(b) has, at any time, commenced to be a student in full-time attendance at an educational institution (hereinafter referred to as his “new work location”) that is a university, college or other educational institution providing courses at a post-secondary school level,
an by reason thereof has moved from the residence ... at which, before the move, he ordinarily resided on ordinary working days (hereinafter referred to as his "old residence”) to a residence ... at which, after the move, he ordinarily so resided (hereinafter referred to as his “new residence”), so that the distance between his old residence and his new work location is not less than 25 miles greater than the distance between his new residence and his new work location, in computing his income for the taxation year in which he moved from his old residence to his new residence or for the immediately following taxation year, there may be deducted amounts paid by him as or on account of moving expenses incurred in the course of moving from his old residence to his new residence, to the extent that . . .
The relevant provisions of section 250 are contained in the following subsections:
Extended Meaning of Resident
250. (1) For the purposes of this Act, a person shall, subject to subsection (2), be deemed to have been resident in Canada throughout a taxation year if
(a) he sojourned in Canada in the year for a period of, or periods the aggregate of which is, 183 days or more,
(b) he was at any time in the year, a member of the Canadian Forces, (c) he was, at any time in the year
(i) an ambassador, minister, high commissioner, officer or servant of Canada, or
(ii) an agent-general, officer or servant of a province,
and he was resident in Canada immediately prior to appointment or employment by Canada or the province or received representation allowances in respect of the year,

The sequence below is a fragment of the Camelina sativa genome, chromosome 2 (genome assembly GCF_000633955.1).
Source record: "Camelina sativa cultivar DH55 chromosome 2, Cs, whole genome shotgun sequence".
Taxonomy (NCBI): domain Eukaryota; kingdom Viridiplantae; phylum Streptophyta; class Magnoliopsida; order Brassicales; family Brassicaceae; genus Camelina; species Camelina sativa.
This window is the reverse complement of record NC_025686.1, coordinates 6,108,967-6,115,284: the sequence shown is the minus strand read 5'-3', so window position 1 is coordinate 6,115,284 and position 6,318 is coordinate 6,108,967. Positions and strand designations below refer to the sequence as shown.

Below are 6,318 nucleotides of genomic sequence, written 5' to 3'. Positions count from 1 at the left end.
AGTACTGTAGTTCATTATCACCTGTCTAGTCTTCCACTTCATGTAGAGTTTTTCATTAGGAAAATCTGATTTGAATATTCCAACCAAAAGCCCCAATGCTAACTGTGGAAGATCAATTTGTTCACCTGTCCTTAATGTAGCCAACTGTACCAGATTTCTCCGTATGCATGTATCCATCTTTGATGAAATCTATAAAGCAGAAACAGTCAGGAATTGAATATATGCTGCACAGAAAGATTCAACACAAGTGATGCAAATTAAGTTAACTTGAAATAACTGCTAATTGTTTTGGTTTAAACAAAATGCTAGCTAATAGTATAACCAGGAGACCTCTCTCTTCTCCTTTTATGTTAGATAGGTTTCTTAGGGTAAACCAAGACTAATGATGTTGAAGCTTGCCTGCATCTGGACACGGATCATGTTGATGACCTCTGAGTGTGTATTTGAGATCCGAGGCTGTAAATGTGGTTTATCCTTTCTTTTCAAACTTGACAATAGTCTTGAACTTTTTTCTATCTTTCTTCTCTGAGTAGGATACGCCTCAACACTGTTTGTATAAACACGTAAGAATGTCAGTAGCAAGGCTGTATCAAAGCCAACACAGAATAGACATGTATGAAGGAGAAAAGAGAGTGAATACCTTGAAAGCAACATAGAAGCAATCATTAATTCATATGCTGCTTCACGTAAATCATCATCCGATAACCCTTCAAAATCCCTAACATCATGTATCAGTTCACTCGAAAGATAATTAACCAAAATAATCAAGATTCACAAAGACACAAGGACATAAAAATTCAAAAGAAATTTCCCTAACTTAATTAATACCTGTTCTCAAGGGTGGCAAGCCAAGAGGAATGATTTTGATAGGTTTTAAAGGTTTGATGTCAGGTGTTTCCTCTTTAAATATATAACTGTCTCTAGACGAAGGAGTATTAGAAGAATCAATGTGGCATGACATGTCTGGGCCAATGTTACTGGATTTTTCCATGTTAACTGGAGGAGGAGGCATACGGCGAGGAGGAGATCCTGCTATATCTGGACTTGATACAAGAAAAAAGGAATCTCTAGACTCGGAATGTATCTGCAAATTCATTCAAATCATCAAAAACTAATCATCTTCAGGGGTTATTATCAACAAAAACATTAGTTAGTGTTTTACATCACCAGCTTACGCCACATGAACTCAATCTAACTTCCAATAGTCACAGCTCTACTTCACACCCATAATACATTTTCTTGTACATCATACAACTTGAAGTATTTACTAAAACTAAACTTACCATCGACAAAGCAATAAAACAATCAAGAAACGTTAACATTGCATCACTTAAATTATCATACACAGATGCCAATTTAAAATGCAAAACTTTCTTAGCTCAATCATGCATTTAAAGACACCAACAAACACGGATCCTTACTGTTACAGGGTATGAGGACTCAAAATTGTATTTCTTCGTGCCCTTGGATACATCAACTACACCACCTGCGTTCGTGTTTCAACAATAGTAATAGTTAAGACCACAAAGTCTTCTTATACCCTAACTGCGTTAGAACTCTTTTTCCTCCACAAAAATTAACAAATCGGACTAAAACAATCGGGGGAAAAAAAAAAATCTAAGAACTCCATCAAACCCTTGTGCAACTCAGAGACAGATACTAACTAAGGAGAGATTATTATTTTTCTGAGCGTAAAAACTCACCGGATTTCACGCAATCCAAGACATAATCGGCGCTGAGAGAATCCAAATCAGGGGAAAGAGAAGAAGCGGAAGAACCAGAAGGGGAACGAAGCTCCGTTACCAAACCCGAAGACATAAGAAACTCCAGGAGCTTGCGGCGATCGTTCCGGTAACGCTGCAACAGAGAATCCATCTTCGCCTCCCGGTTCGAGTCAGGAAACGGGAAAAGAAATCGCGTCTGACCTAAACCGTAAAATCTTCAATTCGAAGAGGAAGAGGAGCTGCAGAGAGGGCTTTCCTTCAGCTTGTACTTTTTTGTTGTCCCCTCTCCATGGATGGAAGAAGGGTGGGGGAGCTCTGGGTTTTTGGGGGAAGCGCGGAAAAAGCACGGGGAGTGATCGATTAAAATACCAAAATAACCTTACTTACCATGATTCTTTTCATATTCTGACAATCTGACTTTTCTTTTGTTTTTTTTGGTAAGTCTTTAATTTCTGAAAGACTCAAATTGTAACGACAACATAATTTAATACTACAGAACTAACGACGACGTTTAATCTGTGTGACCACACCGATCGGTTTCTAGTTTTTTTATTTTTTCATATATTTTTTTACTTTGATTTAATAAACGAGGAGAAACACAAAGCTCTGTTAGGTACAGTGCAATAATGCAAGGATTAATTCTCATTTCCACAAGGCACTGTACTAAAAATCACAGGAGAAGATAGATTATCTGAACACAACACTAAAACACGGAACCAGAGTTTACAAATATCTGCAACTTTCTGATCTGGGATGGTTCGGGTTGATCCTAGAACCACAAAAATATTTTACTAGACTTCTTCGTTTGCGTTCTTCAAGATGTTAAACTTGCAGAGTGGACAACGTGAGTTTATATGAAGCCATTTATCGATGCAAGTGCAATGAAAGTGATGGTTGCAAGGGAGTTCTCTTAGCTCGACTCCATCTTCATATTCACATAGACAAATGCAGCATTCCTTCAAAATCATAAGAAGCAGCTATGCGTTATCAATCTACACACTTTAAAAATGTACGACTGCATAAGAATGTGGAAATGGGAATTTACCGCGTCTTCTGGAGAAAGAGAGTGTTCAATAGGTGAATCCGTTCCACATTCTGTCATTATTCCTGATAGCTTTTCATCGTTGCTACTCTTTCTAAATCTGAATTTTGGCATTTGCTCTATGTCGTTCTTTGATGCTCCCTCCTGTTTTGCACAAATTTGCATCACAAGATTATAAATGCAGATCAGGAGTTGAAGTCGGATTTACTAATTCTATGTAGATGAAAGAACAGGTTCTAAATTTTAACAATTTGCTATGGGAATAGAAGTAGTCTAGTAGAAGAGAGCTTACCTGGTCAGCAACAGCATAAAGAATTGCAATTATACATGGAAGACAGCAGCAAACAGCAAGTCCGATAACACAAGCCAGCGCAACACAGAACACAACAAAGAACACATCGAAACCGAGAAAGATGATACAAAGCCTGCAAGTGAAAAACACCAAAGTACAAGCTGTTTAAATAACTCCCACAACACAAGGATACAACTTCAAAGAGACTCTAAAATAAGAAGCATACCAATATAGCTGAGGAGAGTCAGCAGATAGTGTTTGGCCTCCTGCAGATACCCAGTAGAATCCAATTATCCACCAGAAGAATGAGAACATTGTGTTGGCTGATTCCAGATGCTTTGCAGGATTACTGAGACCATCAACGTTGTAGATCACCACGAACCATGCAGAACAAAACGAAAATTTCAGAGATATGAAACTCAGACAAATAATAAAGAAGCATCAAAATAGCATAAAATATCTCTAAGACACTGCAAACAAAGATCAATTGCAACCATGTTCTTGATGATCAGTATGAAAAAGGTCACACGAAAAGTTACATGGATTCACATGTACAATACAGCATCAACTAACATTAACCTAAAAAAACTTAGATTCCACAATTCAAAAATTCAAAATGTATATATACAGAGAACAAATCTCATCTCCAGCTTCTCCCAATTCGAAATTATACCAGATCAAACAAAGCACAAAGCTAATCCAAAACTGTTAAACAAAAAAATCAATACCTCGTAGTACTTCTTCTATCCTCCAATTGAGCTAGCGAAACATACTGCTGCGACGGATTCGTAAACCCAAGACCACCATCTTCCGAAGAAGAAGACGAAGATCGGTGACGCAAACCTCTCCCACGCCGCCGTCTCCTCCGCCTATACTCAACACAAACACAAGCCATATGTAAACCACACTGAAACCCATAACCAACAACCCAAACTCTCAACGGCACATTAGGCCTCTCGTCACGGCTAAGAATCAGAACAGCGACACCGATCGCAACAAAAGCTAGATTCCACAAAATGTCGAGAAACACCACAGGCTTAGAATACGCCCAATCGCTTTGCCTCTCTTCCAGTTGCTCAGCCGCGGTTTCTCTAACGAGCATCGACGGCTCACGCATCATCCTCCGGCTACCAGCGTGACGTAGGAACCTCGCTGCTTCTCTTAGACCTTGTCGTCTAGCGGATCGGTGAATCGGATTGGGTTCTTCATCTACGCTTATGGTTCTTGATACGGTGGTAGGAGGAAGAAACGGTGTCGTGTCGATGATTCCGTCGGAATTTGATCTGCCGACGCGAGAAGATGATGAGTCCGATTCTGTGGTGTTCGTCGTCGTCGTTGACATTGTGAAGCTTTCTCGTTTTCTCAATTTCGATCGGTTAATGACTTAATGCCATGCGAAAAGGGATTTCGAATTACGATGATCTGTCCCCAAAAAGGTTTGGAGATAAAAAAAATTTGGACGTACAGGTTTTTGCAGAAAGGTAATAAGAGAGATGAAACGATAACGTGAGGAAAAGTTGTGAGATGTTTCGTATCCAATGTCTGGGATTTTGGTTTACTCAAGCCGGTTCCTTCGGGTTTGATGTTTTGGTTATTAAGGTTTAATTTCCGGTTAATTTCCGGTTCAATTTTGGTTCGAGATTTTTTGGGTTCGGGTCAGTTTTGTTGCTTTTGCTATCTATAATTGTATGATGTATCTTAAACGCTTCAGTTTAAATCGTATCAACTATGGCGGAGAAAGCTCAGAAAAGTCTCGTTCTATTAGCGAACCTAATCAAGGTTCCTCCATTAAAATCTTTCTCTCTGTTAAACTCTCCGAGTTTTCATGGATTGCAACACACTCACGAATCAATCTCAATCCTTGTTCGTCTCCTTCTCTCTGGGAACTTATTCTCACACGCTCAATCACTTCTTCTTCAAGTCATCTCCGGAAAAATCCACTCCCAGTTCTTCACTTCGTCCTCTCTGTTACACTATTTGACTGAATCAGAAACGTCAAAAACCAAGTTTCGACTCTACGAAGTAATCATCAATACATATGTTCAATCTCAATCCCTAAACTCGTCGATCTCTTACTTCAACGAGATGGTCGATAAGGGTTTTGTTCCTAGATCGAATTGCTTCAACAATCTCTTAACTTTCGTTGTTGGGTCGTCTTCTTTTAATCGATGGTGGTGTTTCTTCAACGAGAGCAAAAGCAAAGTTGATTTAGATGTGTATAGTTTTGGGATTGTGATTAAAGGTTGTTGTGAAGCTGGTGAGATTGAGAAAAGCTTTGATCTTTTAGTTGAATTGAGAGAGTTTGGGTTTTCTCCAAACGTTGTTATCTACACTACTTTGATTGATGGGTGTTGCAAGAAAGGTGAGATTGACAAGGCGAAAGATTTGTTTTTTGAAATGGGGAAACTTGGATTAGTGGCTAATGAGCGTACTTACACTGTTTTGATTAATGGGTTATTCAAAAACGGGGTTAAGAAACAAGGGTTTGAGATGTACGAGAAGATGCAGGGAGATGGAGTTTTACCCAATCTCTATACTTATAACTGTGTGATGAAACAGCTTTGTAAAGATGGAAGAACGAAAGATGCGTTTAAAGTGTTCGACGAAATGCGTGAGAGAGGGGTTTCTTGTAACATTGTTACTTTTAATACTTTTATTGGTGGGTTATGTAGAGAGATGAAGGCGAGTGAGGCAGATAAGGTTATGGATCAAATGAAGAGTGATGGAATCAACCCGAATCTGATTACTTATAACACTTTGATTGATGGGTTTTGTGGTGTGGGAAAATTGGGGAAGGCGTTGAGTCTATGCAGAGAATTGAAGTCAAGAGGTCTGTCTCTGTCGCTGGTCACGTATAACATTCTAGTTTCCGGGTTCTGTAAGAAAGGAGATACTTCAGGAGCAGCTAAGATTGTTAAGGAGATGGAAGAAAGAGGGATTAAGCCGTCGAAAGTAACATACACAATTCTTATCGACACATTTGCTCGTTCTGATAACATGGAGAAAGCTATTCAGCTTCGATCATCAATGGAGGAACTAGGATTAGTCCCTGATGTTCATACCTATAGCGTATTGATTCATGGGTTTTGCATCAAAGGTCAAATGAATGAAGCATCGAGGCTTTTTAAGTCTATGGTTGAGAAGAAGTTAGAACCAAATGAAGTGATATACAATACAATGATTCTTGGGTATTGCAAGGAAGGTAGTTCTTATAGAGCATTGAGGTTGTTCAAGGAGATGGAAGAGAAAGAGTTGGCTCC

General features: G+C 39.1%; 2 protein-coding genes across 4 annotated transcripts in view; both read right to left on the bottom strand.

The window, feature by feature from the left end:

(d) he performed services, at any time in the year, in a country other than Canada under a prescribed international development assistance program of the Government of Canada and he was resident in Canada at any time in the 3 months’ period preceding the day on which such services commenced,
(e) he was resident in Canada in any previous year and was, at any time in the year, the spouse of a person described in paragraph (b), (c) or (d) living with that person, or
(f) he was, at any time in the year, a child described in paragraph 109(1 )(d) of a person described by paragraph (b), (c) or (d).
(2) Where at any time in a taxation year a person described by paragraph (1)(b), (c) or (d) ceases to be a person so described, he shall be deemed to have been resident in Canada during the part of the year preceding that time and his spouse and child who by virtue of paragraph 1(e) or (f) would but for this subsection, be deemed to have been resident in Canada throughout the year, shall be deemed to have been resident in Canada during that part of the year.
(3) In this Act, a reference to a person resident in Canada includes a person who was at the relevant time ordinarily resident in Canada.
Corporation Deemed Resident
(4) For the purposes of this Act, a corporation shall be deemed to have been resident in Canada throughout a taxation year if...
Obviously, the solution must lie in the correct answer to the question whether the words “deemed by section 250 to be resident in Canada” in section 63.1 must be taken to apply to this section in toto so as to give subsection 250(3) the necessary deeming significance or whether these words are limited to the particular categories of persons “deemed to have been resident in Canada” as described in paragraphs 250(1)(a), (b), (c), (d), (e) and (f), subsection 250(2) and subsection 250(4), to the exclusion of subsection 250(3).
Counsel for the plaintiff argues that Parliament, by referring in section 63.1 to section 250 in its entirety without particularising as to the various subsections thereof, clearly intended that the whole of section 250 was to be regarded as a deeming provision. It follows therefore that the plaintiff, although not physically present in Canada at any time during the 1978 year, was ordinarily resident in Canada throughout that taxation year by virtue of subsection 250(3) and is thereby deemed to have been resident in Canada under the whole umbrella of section 250. This brings him within the modified scope of subsection 62(1) with the words “in Canada” deleted therefrom and accordingly qualifies him for the deduction of his legitimate moving expenses from Canada to Australia. It is further argued that the use of the word “includes” in subsection 250(3) extends rather than restricts the meaning of the word “resident” and gives a person ordinarily resident in Canada the status of a person deemed to be resident in Canada the status of a person deemed to be resident in Canada within the statutory scheme of sections 250 and 63.1 of the Act. In short, the fact of being ordinarily resident in Canada operates to deem the plaintiff to have been resident in Canada within the purview of section 250.